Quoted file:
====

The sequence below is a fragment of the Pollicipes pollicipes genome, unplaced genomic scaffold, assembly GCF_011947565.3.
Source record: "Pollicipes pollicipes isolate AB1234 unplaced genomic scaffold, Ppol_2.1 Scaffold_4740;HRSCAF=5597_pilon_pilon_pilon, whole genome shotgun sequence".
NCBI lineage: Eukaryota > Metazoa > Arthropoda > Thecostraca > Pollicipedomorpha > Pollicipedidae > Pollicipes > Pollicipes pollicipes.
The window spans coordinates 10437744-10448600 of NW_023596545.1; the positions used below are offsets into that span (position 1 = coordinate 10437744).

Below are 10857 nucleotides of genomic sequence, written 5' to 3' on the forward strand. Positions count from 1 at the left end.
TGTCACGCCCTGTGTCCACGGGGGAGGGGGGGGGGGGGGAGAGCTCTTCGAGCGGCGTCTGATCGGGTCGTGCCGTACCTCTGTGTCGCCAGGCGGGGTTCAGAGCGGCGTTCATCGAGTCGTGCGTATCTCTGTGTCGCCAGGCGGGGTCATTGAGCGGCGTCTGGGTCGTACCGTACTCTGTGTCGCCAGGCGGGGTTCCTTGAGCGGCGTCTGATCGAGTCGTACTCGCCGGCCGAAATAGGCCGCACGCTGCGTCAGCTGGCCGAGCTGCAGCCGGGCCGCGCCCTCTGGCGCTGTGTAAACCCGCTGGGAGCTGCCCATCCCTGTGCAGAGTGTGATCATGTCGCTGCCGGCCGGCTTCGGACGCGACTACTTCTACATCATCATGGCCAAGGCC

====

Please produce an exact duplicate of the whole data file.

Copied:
The sequence below is a fragment of the Pollicipes pollicipes genome, unplaced genomic scaffold, assembly GCF_011947565.3.
Source record: "Pollicipes pollicipes isolate AB1234 unplaced genomic scaffold, Ppol_2.1 Scaffold_4740;HRSCAF=5597_pilon_pilon_pilon, whole genome shotgun sequence".
NCBI lineage: Eukaryota > Metazoa > Arthropoda > Thecostraca > Pollicipedomorpha > Pollicipedidae > Pollicipes > Pollicipes pollicipes.
The window spans coordinates 10437744-10448600 of NW_023596545.1; the positions used below are offsets into that span (position 1 = coordinate 10437744).

Below are 10857 nucleotides of genomic sequence, written 5' to 3' on the forward strand. Positions count from 1 at the left end.
TGTCACGCCCTGTGTCCACGGGGGAGGGGGGGGGGGGGGAGAGCTCTTCGAGCGGCGTCTGATCGGGTCGTGCCGTACCTCTGTGTCGCCAGGCGGGGTTCAGAGCGGCGTTCATCGAGTCGTGCGTATCTCTGTGTCGCCAGGCGGGGTCATTGAGCGGCGTCTGGGTCGTACCGTACTCTGTGTCGCCAGGCGGGGTTCCTTGAGCGGCGTCTGATCGAGTCGTACTCGCCGGCCGAAATAGGCCGCACGCTGCGTCAGCTGGCCGAGCTGCAGCCGGGCCGCGCCCTCTGGCGCTGTGTAAACCCGCTGGGAGCTGCCCATCCCTGTGCAGAGTGTGATCATGTCGCTGCCGGCCGGCTTCGGACGCGACTACTTCTACATCATCATGGCCAAGGCC